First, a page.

ICYMI

I can sense the ‘cycle’ of news media as this rotating blob, tucked just inside a massive doorway, and the moment one tries to step away from it, a persistent wind continues pushing it closer and closer.

It’s unavoidable – even consciously trying to decide that I’m not ready to jump back in after a break, I can’t go anywhere without incidentally grazing the ‘rotating media blob’. I visualize it like Slimer from Ghostbusters, or the big ancient space portal in Stargate – in the case of Slimer, you’re not going to outrun it – and in the case of Stargate, you’ve gotta step through, just because it’s there.

In the waiting room at the dentist’s office, CNN blares the sound of gunshots in Paris. At home, my dormant iPad pushes alerts of Academy Award nominations; newspapers collect at the front door, and restaurants everywhere are painted with televisions that shower everyone passing by with what’s ‘happening.’

Picture of Slimer
Slimer

On the last day of my recent vacation an article was sent to me describing the ‘In Case You Missed It’ (ICYMI) phenomenon and how it has become a kind of permanent purgatory for modern information consumers (anyone in the world with a phone or laptop.)  (“The Unending Anxiety of an ICYMI World,” John Holcroft, NYT)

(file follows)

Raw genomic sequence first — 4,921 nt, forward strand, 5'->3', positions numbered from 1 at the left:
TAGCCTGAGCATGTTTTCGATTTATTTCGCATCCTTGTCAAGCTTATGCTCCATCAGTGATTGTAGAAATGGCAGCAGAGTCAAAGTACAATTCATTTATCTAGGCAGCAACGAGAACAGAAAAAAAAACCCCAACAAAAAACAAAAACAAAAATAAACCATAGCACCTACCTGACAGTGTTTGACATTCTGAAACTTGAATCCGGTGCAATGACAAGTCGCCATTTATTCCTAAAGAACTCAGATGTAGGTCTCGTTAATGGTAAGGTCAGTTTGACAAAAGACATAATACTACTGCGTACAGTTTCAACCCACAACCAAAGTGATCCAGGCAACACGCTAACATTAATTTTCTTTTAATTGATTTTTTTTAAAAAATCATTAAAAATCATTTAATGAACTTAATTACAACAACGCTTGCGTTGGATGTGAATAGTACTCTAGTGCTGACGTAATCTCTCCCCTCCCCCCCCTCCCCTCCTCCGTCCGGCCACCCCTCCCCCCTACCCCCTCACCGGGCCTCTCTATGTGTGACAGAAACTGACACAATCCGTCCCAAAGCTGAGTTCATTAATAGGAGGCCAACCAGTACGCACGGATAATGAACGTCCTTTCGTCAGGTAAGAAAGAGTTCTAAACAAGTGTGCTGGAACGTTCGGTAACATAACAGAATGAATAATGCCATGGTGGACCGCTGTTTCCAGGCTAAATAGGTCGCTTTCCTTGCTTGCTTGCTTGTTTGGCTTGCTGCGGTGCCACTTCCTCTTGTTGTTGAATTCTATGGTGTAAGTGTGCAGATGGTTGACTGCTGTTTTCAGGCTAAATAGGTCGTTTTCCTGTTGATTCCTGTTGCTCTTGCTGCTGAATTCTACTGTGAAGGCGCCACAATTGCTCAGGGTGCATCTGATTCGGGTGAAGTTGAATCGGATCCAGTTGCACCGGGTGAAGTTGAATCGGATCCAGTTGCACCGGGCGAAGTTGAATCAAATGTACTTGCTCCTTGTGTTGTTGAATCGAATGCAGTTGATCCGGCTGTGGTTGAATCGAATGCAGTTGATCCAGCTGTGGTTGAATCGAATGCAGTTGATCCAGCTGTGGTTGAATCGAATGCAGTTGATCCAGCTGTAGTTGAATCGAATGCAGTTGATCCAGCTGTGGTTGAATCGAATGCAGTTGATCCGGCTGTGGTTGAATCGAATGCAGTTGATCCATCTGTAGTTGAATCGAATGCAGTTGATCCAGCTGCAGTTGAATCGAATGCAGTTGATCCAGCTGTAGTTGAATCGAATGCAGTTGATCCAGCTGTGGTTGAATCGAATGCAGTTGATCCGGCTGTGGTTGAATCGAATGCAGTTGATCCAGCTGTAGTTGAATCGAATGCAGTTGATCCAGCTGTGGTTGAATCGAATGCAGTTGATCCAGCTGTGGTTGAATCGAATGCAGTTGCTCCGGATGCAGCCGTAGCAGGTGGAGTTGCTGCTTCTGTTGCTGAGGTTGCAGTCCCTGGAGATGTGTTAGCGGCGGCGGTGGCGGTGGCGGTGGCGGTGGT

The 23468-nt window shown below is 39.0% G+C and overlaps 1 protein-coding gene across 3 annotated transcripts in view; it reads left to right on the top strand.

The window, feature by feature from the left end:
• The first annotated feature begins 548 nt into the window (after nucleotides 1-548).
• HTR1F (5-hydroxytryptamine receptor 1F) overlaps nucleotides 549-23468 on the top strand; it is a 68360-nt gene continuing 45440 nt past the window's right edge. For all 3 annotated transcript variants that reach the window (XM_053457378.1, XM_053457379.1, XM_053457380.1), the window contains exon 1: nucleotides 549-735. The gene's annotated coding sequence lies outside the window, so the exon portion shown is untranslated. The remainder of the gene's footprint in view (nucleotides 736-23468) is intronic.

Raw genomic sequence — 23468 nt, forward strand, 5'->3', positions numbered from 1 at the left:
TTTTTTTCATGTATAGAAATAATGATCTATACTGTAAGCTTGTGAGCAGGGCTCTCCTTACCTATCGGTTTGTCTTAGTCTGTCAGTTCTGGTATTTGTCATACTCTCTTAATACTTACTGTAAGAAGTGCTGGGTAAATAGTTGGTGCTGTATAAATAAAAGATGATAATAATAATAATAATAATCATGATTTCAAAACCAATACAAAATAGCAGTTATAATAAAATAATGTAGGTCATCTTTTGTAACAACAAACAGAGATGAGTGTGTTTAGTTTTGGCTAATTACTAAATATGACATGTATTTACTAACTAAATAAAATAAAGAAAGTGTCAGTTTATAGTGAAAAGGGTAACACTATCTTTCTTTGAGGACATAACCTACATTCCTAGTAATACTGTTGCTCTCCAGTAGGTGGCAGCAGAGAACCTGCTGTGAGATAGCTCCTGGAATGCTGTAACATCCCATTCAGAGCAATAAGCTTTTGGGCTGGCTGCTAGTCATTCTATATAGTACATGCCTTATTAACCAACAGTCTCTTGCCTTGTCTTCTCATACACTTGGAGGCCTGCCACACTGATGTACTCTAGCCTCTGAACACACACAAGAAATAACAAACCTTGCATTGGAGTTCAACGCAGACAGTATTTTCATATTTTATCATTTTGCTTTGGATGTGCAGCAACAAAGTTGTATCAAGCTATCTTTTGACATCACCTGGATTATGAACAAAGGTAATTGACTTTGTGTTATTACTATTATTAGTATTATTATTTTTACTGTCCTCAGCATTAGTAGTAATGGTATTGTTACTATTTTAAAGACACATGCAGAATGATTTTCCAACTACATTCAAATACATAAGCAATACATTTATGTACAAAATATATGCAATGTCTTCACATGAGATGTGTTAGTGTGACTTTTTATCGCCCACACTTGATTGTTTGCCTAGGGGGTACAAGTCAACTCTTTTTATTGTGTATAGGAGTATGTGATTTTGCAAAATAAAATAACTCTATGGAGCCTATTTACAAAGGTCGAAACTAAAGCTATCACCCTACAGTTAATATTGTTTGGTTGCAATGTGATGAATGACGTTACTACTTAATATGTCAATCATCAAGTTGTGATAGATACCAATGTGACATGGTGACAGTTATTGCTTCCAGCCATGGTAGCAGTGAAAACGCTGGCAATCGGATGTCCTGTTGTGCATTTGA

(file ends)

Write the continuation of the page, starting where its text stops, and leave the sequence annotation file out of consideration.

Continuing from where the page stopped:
Looking at the concept from the distance of having spent seven days alternating between a black sand beach and the cloudy rainforest, I could relate to the feeling of an itch that I had ‘missed something,’ but I felt no urgency or responsibility to catch up. It seemed that ICYMI only matters if you’re already ‘locked in.’

Each time the media blob brushes against my sleeve as I try to pass by it, I know that once I fully submit to the cycle, I’ll be pulled back in, and things will start to ‘matter’ again. Far away political events, trivial details of the intellectual arts, and incomprehensible fractions of data concerning the world economy will all congeal and form an awkward, incalculable load balanced across my knuckles as they hunch over their keyboard habitat.

It felt wonderful for just a few days to leave that all behind, and to truly participate in the real world and people who are actually present – instead of expending mountains of energy trying to ‘catch up’ on everything I’m ‘missing.’

One comment

  1. Don’t worry, Brian. You are not really missing anything while you are away (or even when you are turned off to the media blob.) You are enriching your life. It will become increasingly obvious as you get older.

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